The leaked tapes from the former Belarus KGB chief Vadim Zaitsev's office suggest that the Lukashenko regime may have been involved in the murder of journalist Pavel Sheremet in Ukraine.
Lukashenko has for 20 years already been accused of the alleged involvement in the killing of Sheremet's colleague Dmitriy Zavadsky (he had been abducted just before he was supposed to meet with Sheremet). Rumors about the so-called "death squads" in Belarus first span in the late 1990s, when Lukashenko's main opponents at the time – Zakharenko, Gonchar, and Krasovsky – went missing one after another. Under Lukashenko's rule, other politicians died as well, under strange circumstances. Among them was Gennady Karpenko (known, among other things, for the attempt to initiate Lukashenko's impeachment in Parliament).
It is only indirectly that the leaked records show the secret services of Belarus discussing the possibility of physical elimination of the acclaimed journalist
Some might ask why Ukrainian law enforcement didn't immediately follow the Belarus trace in the Sheremet case? But who says they didn't? Initially, this was one of the versions in the works. This could easily be verified in older news reports. The question is that the relations between Ukraine and Belarus at that time were much better than now, so perhaps leaders probably decided not to spoil them. That is, the investigation of this version could be politically slowed down. Moreover, Belarus is a country hosting the negotiations of the Trilateral Contact Group.
Some ask, whether the leaked tapes are direct evidence of Lukashenko or his death squads' involvement in the murder of Pavel Sheremet? No, they aren't – even without a logical doubt that's traditional in such cases: whether the records are authentic in the first place, or rather – whether it is possible to prove their authenticity in court. It is only indirectly that the leaked records show the secret services of Belarus discussing the possibility of physical elimination of the acclaimed journalist. Such discussions took place four years before his actual assassination. So for now, it's worth verifying authenticity of the tapes. And then – to revisit the investigation and search for other evidence of the "Belarusian trace."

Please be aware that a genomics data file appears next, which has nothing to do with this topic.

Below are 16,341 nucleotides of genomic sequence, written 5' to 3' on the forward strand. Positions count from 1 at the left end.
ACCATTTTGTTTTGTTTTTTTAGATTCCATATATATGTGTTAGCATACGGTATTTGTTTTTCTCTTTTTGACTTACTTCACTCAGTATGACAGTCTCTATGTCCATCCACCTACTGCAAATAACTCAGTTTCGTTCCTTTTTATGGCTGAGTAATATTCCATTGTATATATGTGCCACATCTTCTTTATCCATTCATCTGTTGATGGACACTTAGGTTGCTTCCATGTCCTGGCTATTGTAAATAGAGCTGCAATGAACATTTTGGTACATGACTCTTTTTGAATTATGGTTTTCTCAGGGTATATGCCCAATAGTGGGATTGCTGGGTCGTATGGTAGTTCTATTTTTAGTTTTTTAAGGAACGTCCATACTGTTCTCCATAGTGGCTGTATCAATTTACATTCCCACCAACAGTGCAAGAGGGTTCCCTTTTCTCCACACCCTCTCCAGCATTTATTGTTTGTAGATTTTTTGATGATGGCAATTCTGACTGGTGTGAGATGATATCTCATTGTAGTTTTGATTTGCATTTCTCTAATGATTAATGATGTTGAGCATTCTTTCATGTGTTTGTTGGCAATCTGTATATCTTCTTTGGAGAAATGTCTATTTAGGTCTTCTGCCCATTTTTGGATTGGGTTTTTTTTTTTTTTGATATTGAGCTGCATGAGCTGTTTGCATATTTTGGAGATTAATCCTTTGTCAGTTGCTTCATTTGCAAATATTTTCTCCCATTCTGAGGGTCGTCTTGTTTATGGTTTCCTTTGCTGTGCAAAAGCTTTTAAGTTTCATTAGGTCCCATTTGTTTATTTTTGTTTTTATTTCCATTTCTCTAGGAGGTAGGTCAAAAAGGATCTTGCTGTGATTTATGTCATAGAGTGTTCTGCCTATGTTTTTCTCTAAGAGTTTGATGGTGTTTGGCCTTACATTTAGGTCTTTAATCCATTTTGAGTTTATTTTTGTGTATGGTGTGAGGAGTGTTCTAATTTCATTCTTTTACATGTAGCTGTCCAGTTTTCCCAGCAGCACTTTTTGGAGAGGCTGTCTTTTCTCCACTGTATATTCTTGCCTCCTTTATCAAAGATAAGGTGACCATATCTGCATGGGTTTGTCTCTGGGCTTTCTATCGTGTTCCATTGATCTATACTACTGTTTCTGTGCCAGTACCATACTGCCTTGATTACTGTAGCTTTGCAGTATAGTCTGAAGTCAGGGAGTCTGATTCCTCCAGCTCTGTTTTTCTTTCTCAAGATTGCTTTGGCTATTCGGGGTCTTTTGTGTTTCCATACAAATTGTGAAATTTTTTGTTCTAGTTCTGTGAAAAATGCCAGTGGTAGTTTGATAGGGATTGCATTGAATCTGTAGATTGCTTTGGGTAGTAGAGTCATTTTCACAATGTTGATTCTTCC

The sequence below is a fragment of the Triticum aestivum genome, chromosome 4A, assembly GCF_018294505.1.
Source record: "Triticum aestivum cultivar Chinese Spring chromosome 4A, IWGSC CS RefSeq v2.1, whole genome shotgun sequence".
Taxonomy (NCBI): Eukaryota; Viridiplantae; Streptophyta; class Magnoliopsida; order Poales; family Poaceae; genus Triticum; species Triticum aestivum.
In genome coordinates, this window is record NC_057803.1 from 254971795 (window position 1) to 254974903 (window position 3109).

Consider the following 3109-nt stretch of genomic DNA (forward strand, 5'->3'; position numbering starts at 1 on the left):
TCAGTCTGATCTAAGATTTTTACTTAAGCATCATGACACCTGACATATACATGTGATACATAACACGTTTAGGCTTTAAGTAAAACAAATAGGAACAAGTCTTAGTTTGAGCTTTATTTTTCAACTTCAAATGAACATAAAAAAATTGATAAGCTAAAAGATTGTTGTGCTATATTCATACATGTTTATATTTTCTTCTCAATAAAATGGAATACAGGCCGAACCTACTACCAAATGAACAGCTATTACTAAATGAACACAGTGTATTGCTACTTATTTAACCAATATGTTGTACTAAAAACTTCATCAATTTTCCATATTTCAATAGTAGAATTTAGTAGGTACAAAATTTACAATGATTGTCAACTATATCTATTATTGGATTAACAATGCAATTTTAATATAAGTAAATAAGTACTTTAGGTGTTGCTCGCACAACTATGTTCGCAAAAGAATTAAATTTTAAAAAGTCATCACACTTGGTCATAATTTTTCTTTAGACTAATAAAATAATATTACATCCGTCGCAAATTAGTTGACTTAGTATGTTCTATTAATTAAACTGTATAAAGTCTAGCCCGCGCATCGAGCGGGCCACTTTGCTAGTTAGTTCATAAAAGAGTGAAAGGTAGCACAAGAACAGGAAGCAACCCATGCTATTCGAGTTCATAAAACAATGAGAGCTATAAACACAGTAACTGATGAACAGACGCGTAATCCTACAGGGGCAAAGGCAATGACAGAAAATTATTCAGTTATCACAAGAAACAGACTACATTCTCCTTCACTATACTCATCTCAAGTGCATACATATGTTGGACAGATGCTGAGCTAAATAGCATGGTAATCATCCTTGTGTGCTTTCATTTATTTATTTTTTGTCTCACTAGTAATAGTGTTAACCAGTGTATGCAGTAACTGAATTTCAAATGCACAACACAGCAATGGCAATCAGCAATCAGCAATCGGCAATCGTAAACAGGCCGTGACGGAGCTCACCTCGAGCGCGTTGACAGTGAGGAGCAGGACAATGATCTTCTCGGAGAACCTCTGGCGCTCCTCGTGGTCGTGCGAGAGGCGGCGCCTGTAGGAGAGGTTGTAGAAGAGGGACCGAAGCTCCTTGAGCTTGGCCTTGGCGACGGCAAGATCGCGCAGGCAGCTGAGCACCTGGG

The emergence of such records as such though may exacerbate the existing confrontation between the government and the patriotic opposition in Ukraine
Some ask, why the leak was published precisely now? After all, it will certainly not lead to the charges being dropped any time soon off main suspect Antonenko and others accused of organizing the car blast that killed Sheremet. First, there is a legal component that is still dubious. And, secondly, there is a political factor. That is, admitting a mistake. The police are unlikely to go for it too soon as it will certainly affect the image of state leaders who attended a high-profile conference where suspects were named. The emergence of such records as such though could exacerbate the existing confrontation between the government and the patriotic opposition in Ukraine.
But it is unlikely that the main purpose of the leak is only about affecting Ukrainian politics. It is possible that in this way international political actors are trying to play with opposition sentiments in Belarus. This includes stimulating new protest rallies after the New Year holidays. Given that the West has been too inert to respond to the Belarusian issue, the only player who might be interested in continuing the Belarusian protests is the Kremlin. After all, Moscow understands that Lukashenko will once again start shifting away from it and "forget" about his agreements with Russia once protests subside and die out. Besides, Moscow needs protracted, albeit unsuccessful, opposition rallies in Belarus to impose on the Russians a feeling of despair as regards any protest efforts.
Bohdan Petrenko is a Deputy Director at the Ukrainian Institute for Extremism Studies